by Russell Baker
One of the most critical economic periods in United States history occurred between the two world wars. Textbooks often devote entire chapters to discussing the causes and effects of this era. However, very little is ever said about the everyday people who were forced to face the hardship of the Depression head on.
Russell Baker, in his autobiography, Growing Up, deals with this time that is unfamiliar to so many young adults. Told in the first person as a reminiscence, the title seems most appropriate as it truly is his story of growing up, or coming of age, in a changing America.
The characters are well developed, from the tyrannical grandmother and over-achieving sister to the hard-working, devoted, and widowed mother. They are all typical enough in terms of their personalities that we can relate to them. Yet, the time frame seems to bring out a different set of family standards.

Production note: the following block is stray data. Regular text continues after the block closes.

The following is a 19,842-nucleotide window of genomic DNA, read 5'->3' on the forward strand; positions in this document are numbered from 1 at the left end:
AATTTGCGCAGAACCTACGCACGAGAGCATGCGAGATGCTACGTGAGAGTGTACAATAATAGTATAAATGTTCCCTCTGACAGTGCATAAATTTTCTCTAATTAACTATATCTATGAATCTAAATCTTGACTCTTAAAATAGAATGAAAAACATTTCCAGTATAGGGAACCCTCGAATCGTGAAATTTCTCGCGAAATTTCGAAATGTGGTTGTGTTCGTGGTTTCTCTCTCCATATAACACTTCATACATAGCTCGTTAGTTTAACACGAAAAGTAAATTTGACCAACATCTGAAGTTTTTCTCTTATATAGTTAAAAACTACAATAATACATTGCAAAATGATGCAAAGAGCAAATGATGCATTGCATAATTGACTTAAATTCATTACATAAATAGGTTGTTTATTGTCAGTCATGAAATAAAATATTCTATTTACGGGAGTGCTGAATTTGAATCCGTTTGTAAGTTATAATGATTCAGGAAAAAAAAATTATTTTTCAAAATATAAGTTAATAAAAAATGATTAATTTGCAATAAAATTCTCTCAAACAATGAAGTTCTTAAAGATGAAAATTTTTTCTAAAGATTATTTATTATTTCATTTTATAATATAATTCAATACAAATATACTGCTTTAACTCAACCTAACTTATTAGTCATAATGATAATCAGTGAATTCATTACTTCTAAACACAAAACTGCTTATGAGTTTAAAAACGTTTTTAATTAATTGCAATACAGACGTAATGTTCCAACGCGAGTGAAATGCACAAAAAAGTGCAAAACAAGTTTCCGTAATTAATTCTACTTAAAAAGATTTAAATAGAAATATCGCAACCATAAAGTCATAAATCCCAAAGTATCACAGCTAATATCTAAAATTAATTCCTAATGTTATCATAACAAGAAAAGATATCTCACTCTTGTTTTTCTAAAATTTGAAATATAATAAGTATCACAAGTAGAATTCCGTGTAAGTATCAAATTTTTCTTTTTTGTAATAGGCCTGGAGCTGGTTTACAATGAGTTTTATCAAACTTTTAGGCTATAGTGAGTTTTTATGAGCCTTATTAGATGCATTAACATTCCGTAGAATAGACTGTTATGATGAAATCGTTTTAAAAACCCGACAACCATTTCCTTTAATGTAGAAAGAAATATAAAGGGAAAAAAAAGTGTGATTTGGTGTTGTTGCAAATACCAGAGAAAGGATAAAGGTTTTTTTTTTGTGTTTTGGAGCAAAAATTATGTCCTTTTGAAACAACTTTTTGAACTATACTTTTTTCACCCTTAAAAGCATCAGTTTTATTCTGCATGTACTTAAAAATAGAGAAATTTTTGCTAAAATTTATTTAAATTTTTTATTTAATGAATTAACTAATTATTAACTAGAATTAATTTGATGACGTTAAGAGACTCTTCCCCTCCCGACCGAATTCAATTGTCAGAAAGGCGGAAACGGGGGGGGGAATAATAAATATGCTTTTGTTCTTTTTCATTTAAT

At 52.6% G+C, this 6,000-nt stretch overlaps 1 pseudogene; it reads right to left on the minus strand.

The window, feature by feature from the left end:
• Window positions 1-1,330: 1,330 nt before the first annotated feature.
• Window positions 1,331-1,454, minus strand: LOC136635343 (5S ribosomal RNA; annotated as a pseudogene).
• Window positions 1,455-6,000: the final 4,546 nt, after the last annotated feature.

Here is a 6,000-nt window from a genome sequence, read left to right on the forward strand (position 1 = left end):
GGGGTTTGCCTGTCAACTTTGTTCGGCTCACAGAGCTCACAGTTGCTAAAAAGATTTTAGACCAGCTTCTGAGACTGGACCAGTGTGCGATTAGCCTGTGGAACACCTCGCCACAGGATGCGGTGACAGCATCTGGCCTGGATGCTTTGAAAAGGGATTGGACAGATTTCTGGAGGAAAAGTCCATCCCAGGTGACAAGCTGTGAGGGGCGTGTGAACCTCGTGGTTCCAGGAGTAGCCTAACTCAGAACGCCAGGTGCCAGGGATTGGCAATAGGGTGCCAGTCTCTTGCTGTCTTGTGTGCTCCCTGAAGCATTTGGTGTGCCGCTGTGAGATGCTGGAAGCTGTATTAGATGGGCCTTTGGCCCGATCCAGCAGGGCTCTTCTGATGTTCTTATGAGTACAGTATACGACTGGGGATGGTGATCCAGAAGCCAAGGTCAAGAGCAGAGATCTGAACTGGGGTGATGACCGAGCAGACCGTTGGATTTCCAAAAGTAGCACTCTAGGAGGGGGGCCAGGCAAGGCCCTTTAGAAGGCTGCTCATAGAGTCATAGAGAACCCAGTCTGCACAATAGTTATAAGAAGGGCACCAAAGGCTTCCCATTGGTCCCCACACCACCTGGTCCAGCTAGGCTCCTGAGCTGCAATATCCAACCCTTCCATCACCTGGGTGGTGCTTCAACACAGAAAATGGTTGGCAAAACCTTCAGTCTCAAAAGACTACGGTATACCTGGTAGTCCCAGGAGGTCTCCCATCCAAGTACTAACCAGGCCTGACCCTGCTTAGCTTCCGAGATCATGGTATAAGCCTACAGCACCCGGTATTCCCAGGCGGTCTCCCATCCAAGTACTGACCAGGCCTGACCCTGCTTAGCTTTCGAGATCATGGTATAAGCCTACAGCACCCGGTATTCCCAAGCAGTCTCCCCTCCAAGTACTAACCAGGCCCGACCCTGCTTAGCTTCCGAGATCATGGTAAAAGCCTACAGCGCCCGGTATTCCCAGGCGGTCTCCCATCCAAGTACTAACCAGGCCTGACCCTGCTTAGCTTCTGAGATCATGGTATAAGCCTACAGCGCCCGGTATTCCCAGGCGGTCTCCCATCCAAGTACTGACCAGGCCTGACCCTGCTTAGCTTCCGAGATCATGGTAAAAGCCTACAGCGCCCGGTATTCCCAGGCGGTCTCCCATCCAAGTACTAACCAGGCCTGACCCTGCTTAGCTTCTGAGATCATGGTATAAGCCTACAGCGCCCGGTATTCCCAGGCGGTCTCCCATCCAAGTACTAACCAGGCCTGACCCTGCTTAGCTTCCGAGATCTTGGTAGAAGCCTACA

People who liked Russell Baker's syndicated column in The New York Times will be pleasantly surprised by this book. His quick wittedness is in peak form, but there is also a sincerity and insight that few writers could match. n
Review by S. C.,
New City, NY
Editor's Note: Russell Baker is also now the host of "Masterpiece Theater," seen weekly on PBS-TV.
This piece has been published in Teen Ink’s monthly print magazine.